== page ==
The first talk of the semester, given by John de la Parra, explored the intersections of indigenous knowledge and medicine, and advancements in the biotechnology sphere that increase consistency of products through standardization and analysis. He began by centering the talk on respecting a woman’s knowledge as powerful, as he explains that in many cultures, medicine people are women who know their way around the local plants. About 80% of the world uses plants to heal themselves. Knowledge of the native plants in a given area points to understanding chemical differences between plants that impact their healing qualities and abilities based on their own “chemical warfare—reactions to pathogens, weather or drought, other plants, and herbivores. Ethnobotany pairs the technological advances now available with this indigenous knowledge to grow a huge density of plants within the controlled environment of a bioreactor—needing fewer inputs—to produce concentrated tinctures for different illnesses. De la Parra discusses these lab experiments as a way to create very specific instructions to make treatments accessible—possibly by drone drop-offs—to people all around the world who may be unable to afford or reach pharmaceuticals.  Ethnobotany can produce a product to be used by indigenous cultures to treat existing health problems.

In another talk, Jennie Stephens discussed the movement of Energy Democracy—a concept that connects the energy system transitions away from fossil fuels and toward renewables to social change. The energy democracy integrates concerns about the environment, climate change, social justice, income inequality, racism, wealth, and human rights. This vision is an alternative to fossil fuel dominated systems, as the fossil fuel industry is the most profitable industry in the world and the biggest contributor to climate change. This resistance is forming as a response to growing inequalities, unequal distribution of the impacts of energy and climate change, and the political power of the fossil fuel industry. We are in this energy transition from fossil fuels, even if we sometimes feel we are stuck without much progress. The Energy Democracy sees this transition as an opportunity to democratize and decentralize energy while intentionally advancing justice through inclusion and awareness of the implications and connections between issues of inequality, justice, climate, and energy. Stephens posits that renewable energy systems offer a possibility, but not a certainty for more democratic energy futures.

Stay tuned for more Environmental Studies Lunch & Learns highlighting the intersections of the environment, climate change, and justice.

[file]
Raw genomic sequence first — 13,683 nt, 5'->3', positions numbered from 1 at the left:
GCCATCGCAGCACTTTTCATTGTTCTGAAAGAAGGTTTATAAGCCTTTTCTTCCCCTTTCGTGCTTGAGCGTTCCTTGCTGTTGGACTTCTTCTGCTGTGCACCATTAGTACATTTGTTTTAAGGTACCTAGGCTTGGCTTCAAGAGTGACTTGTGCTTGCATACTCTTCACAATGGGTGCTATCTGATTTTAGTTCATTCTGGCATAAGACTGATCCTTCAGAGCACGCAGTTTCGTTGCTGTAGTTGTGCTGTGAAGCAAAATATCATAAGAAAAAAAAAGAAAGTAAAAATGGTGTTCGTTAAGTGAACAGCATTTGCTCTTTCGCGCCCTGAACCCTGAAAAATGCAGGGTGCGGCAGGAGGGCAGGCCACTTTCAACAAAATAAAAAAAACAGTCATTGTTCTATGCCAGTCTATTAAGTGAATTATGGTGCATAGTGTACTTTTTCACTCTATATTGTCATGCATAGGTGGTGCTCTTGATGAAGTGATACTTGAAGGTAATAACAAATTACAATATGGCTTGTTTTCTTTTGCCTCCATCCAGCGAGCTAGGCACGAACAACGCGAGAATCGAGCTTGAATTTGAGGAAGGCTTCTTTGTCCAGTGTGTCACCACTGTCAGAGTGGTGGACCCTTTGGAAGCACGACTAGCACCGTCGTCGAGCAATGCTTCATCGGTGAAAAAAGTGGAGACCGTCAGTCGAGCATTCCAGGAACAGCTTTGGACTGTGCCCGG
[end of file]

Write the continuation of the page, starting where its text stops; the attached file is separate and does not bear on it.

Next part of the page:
Sustainability Fellowship, City of Somerville (Somerville, MA)

Sustainability Fellowship, Climate Action Outreach, City of Somerville, Office of Sustainability and Environment (Somerville, MA)

The City of Somerville is in the process of completing its first comprehensive climate change plan called Somerville Climate Forward, which will identify projects, programs, and policies to advance climate change resilience and to work towards carbon neutrality by 2050. Many of the programs and policies identified in Somerville Climate Forward will require public engagement and participation to be successful. The UNH Sustainability Fellow will take one or more of the recommendations from Somerville Climate Forward and develop the outreach strategy and materials to implement the chosen program. Depending on the fellow’s skills, outreach materials could include videos, informational pamphlets, posters, infographics, written communication (letters, emails, social media posts), graphics, and/or webpage content. The exact solution(s) of focus will be chosen later this spring when Somerville Climate Forward’s solutions are more developed. Examples of what the project might focus on include tree planting and maintenance guidance for private property owners, actions that homeowners or renters can take to address climate change at different price points (low to high cost actions), stormwater management best practices, or electrical vehicle adoption. The Fellow will be invited to review solutions and help decide on the focus of the project during the work plan development process.

Find the full description from the Office of Sustainability and Environment.

Application Deadline: February 14, 2018
Apply Online: on the University of New Hampshire website